Yesterday’s debate at Synod on LLF/PLF raises some important and potential serious issues. These include:

  • The bishops’ refusal to give Synod advice from the Legal Office breaks with precedents
  • The Bishop of London’s statement suggested members had the foundation of the theological and legal basis in GS 2328 but there is a 22 page Annex on the former, “legal advice” is a phrase which appears only twice in the whole document (para 10 of Annex A)
  • Although “nothing is being hidden” we know there exists legal advice which “sets out both sides of the argument” (Annex A para 10) as to the prayers’ legality but we don’t know what those contrasting legal arguments said or if the lawyers’ evaluated them
  • “Legal advice” was made an amorphous category by the Bishop of London – it “comes in many forms” including “conversations” which are “not recorded” and so “impossible” to show Synod
  • The bishops by commending PLF are pinning the legal target on the backs of clergy using the prayers despite previously acknowledging the need to provide them with more legal protection
  • The legal advice they are not issuing now appears to be much less certain than that issued in January and to have a totally different legal basis 
  • This may also be creating problems for what is in the unreleased part of the draft Guidance concerning clergy entering into same-sex marriages
  • The Pastoral Principles point to publishing the legal advice and the only apparent reason not to do so seems to be some degree of political embarrassment.

I explore these in detail in the article that follows. But I should say at the outset: considering questions about legality is not about legalism. The Church of England is a church ‘established by law’, and that means that our canon law is the place where our doctrine is expressed. And the rigour needed to formulate, discuss, and possibly revise these laws provides the needed disciplines for thinking carefully about doctrine without causing unnecessary division.

For the last two days I have been serving as an additional chaplain offering pastoral support at General Synod. Having spent quite a lot of time in recent months immersed in papers and arguments it has been good but also challenging and painful to be present with those who have been called to represent us all as they seek to understand what is being said and done and what God is saying to us all through this process.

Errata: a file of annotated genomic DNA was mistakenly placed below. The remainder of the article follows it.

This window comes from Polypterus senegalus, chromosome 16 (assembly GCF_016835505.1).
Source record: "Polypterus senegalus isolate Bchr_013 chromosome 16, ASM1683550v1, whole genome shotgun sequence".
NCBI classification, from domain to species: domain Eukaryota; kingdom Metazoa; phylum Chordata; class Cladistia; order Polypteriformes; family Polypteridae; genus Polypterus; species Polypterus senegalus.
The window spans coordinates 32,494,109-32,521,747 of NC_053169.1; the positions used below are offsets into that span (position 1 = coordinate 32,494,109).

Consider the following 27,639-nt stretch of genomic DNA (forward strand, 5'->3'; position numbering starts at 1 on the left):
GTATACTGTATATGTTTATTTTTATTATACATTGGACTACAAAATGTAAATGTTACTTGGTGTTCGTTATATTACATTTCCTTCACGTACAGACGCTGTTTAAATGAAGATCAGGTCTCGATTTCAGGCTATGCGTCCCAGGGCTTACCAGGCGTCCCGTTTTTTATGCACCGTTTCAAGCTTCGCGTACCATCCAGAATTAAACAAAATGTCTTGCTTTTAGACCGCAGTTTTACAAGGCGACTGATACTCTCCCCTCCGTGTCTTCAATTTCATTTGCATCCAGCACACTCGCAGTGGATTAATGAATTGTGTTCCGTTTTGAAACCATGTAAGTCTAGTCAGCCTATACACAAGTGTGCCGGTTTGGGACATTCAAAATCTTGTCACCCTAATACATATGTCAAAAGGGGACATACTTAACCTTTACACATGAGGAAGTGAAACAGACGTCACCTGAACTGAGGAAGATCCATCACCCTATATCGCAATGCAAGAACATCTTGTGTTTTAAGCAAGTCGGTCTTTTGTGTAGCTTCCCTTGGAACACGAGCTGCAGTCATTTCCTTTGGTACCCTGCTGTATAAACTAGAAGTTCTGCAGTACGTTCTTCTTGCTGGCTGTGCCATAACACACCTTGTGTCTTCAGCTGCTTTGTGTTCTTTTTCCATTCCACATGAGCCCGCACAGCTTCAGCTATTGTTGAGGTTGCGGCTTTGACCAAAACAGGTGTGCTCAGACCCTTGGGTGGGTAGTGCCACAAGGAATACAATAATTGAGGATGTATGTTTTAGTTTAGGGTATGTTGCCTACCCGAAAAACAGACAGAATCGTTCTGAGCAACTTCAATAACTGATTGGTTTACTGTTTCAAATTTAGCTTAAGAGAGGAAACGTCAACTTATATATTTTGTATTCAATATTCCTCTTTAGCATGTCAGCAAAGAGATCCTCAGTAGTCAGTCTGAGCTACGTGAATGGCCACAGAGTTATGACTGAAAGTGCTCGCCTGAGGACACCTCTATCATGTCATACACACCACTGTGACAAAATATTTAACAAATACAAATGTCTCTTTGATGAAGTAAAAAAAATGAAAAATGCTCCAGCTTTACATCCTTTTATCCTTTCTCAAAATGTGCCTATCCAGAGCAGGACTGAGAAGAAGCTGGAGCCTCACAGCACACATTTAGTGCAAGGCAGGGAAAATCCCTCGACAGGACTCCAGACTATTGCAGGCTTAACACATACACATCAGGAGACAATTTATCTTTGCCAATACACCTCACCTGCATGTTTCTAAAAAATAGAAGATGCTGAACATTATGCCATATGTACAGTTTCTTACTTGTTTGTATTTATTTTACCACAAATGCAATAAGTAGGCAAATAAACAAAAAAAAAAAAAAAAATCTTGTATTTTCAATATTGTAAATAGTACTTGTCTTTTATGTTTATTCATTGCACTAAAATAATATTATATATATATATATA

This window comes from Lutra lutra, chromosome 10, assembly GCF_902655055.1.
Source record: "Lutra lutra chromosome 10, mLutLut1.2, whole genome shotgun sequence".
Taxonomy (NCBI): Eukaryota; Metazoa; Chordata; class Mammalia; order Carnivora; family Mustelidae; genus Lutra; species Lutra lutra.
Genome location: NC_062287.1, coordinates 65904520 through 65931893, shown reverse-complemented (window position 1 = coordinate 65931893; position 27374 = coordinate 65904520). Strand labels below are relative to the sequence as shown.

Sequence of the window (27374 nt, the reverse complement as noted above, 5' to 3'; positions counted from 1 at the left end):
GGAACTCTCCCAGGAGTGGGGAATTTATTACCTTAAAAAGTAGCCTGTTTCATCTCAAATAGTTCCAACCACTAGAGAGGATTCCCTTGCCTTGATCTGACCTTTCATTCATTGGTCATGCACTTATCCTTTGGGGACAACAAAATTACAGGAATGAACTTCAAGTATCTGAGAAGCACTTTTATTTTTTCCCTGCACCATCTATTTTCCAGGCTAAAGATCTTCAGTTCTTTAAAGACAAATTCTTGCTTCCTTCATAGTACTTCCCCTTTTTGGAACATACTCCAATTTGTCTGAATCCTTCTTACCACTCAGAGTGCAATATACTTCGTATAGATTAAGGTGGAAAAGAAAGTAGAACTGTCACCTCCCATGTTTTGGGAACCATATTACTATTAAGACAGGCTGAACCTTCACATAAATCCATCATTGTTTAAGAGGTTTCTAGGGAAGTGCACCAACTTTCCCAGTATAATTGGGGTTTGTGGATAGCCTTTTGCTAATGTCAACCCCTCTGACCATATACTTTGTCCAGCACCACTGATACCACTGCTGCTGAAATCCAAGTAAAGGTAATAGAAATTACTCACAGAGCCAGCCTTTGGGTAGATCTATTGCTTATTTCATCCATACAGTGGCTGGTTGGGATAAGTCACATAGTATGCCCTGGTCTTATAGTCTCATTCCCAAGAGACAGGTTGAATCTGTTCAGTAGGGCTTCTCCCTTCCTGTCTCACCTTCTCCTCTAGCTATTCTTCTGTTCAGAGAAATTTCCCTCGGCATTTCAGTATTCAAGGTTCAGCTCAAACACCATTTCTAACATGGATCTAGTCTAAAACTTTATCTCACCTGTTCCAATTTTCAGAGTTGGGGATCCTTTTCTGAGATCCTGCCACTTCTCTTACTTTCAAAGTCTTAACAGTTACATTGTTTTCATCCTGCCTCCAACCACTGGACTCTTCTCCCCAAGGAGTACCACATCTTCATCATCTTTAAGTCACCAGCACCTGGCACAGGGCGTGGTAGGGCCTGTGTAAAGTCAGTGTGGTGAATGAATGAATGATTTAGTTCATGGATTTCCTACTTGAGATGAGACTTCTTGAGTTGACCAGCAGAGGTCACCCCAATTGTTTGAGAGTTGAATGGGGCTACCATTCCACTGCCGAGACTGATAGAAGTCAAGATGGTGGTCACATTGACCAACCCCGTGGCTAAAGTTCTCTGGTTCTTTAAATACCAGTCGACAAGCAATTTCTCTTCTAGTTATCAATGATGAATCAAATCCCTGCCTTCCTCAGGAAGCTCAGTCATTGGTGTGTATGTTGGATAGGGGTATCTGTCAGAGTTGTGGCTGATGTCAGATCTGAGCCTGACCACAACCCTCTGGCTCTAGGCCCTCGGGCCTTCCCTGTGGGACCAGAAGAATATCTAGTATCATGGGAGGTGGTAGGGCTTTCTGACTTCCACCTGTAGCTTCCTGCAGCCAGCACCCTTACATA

Understanding what is being said and done is far from easy. This is likely to be the case today in relation to the Bishop of Oxford’s amendment concerning standalone services (is this looking to use B5A even though it is not mentioned and is the House of Bishops now reversing its vote on October 9th? Why is reference made to the timetable in the February motion and how does that and its reference to five years impact the B2 process?). Yesterday the focus of a fair degree of confusion and frustration was the question of legal advice and an amendment from Clive Scowen which called on the House of Bishops

To take no further steps towards implementing that motion until this Synod has considered the full legal advice received by the House prior to agreeing the proposals in GS 2328.

His speech received prolonged applause but was lost in all three Houses (10-22-2 among bishops, 88-99-0 among clergy, and 93-98-6 among laity) but the comments from the Bishop of London resisting the amendment raise a number of questions about what is being said and done and whether Synod members and others watching may be confused or even feel misled by what has happened. Before turning to those it is important to give a few points of background.

What has happened? (See Appendix for more details and links).

Historically the bishops have shared legal advice in various ways but unprecedentedly this time a number of bishops have publicly dissented and warned that legal advice suggests the House’s decisions in the Synod papers may fall short. Those papers also fail to repeat the argument concerning civil marriage in previous legal advice published and suggest that there may now be legal problems with the planned Guidance. 

What was Synod told by the Bishop of London?

Clive Scowen’s amendment was resisted by the Bishop of London on two main grounds. One was that it was simply trying to delay what needs to proceed which would be hurtful. This ignored the fact that, as he had pointed out, there would only be delay if the House decided to delay as it could release the legal advice immediately so Synod could consider it during this session. The more substantial argument, however, was that it was unnecessary as Synod already had what was required in GS 2328. What exactly is being claimed here is, however, far from clear both in terms of its substance and its accuracy.

Looking for Legal Advice in GS 2328

The Bishop of London, in her brief response to the amendment being moved (which would have been a prepared statement not an off-the-cuff reply as she had to offer in Monday’s Question Time), made a number of claims about GS 2328:

  1. That GS 2328 is “the foundation of the House of Bishop’s theological and legal basis for how we are going [through] forward” and contains “our theological workings…along with the legal foundation of the proposals for us moving forward”.
  2. “The proposals GS 2328 reflect the legal advice that we have received. It is clear and it is transparent”.
  3. Clive Scowen (and by implication any minded to support him) simply need to “go back and reread GS 2328 and you will see the legal…the foundation of the legal advice that we have been given”.
  4. “What you have in GS 2328 is the legal foundation upon which we have given you the decisions. It is there clear and transparent in that document”.
  5. “You have the legal foundation upon which our discussions have occurred”
  6. “The paper that you have in GS 2328 is the formation of the legal advice that we have been given”

Earlier in her opening of the debate she had said “You may not agree with our legal advice” again implying that Synod had been supplied with that advice in some sense so as to be able to make such a judgment.